Pie Five, which is also a franchised fast casual pizza chain (with some company-owned stores), has been closing stores (eighteen of them)  because of sales problems, and who knows what else?

http://www.nrn.com/fast-casual/pie-five-closes-18-locations.

Peter

Just went out of business in my town 2 months ago.  Right across the street was another cheap fast "wood fire" place "Mod Pizza", that went out too last month.  The next in line is "Blaze" pizza, in a town next to me, that's gone too.  Same concept all 3 went out of business in less than 1 year.  The only chain left is Dominos.  All the rest of the 20 some odd places are independents. 

Those pizza's are total garbage, but the franchise made big money then it too will close sooner or later.  But, people got rich off the backs of pizza shop owners with no experience.

Offline kkgator

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Re: Looking to open pizzeria - Advice needed!
« Reply #54 on: October 03, 2017, 10:29:49 AM »
I average 30-40 pies (10"-12") an hour in my forno bravo oven.  It is the largest hearth diameter at 48".  If I were to open a storefront, I would probably go for a gas deck oven stacked and have been looking at the marsal ovens that the Dough Doctor has recommended for a few reasons:
1.  Output would be increased w/deck ovens
2.  Probably have to deal w/less ventilation concerns/building codes/halo systems w/deck oven versus a wood fired oven & I can still bake other items in the oven in addition to pizza (bread, sandwiches, meats, etc)

In my previous life I was an operations engineer.  Who is my target audience?  How do I make that pizza?  Which oven is best suited towards making that style?  What is my output?  What are my limitations?  Food flowchart.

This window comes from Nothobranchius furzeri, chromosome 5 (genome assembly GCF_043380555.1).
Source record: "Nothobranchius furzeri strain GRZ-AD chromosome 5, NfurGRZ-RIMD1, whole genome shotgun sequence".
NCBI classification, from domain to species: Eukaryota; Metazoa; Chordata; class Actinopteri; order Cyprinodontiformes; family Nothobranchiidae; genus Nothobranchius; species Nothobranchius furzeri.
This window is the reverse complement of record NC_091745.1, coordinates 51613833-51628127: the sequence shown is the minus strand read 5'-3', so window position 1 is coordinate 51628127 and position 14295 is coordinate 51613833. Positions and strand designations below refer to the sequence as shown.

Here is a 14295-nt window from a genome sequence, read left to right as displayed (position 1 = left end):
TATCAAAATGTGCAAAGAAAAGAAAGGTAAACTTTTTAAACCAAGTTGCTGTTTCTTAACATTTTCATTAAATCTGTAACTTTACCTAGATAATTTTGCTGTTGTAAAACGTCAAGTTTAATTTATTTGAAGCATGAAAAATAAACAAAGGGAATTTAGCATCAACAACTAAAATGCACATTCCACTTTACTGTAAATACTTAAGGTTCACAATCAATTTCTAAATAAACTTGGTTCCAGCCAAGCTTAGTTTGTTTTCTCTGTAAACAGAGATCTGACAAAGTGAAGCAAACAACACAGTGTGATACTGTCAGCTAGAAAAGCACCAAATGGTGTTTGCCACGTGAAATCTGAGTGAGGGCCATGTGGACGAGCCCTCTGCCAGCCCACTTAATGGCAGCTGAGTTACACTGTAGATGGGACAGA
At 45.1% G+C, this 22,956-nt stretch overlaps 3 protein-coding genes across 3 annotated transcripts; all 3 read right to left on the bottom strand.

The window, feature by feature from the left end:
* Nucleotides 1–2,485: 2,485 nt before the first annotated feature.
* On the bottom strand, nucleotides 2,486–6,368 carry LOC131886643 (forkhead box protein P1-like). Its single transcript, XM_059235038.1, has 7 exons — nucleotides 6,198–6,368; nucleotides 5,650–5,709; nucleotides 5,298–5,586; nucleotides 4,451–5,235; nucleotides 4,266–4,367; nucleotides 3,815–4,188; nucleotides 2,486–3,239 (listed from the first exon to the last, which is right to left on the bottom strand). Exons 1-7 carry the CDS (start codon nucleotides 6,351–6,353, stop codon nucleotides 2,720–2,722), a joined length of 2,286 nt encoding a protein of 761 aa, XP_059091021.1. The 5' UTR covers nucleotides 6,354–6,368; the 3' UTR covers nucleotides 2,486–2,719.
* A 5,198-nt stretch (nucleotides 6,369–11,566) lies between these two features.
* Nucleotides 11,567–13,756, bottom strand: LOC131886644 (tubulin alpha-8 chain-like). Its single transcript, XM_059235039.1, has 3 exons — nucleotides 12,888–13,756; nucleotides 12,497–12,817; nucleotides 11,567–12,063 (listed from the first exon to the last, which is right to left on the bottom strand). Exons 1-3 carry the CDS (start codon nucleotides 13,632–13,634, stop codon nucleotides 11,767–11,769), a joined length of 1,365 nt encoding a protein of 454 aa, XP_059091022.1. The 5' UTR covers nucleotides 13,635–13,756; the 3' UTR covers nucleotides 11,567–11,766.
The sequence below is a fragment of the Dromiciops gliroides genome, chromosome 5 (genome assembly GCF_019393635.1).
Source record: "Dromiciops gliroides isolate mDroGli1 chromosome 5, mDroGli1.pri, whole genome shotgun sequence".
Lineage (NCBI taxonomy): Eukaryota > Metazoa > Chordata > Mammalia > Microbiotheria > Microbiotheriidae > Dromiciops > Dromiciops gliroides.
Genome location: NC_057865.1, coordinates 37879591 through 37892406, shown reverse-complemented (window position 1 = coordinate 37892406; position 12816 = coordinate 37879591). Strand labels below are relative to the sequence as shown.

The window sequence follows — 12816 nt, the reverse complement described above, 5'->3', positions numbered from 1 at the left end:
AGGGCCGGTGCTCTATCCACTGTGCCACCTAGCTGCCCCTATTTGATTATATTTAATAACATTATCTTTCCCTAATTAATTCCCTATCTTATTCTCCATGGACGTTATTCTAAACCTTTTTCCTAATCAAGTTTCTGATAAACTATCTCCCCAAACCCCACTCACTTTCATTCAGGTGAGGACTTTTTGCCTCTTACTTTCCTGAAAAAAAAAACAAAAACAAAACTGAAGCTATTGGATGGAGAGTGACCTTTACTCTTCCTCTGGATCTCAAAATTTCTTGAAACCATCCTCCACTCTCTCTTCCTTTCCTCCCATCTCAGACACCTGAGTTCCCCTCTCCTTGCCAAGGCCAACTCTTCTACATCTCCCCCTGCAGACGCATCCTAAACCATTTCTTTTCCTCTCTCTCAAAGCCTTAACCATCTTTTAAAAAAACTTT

I know a ton of people here making great pies in their home ovens at 550F and I was one of them.  I fell in love w/Neapolitan style, but more so wood fired ovens. 

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Offline jvp123

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Re: Looking to open pizzeria - Advice needed!
« Reply #55 on: October 03, 2017, 11:49:07 AM »
simple rules for success:

Know everything about :

every aspect of making great pizza
equipment
bookkeeping
ordering products


Know this stuff just a good:

choose a great location
stay small
be onsite at all open hours
hire non food service people(high school/college honor students) and train them in prep, topping, cleanup,
get a commercial realtor if you are not versed in commercial leases
rent a shop that is restaurant ready and up to code - ideally former pizzeria
come out of the gate top shelf

we run a small shop and work hard but it is a lot easier than teaching in the public schools :)  I could never do this where I grew up back in Metro NYC.  The rents and costs of everything are way to high to pull off the mom/pop concept anymore.  That is sad because that is where the great pies were made.  Open in a small market/up and coming food hip city, keep it super simple with minimum topping choices, pie sizes/types and no side stuff like pasta/sandwiches, and you can make a great living working 50-60 hours a week and not kill yourself.  Luckily NY pizza quality is at an all time low so the competition just isn't there like it use to be. Family run places in NYC/metro NJ have closed or have to hire unskilled pizza/dough makers because the family doesn't want to work and or they have to stay open insane hours to make a living.  Reno is a hidden gem as it is growing faster than all heck but still lacks decent pizza and rents are cheap.

Great post. Thanks Walter.  :)
Jeff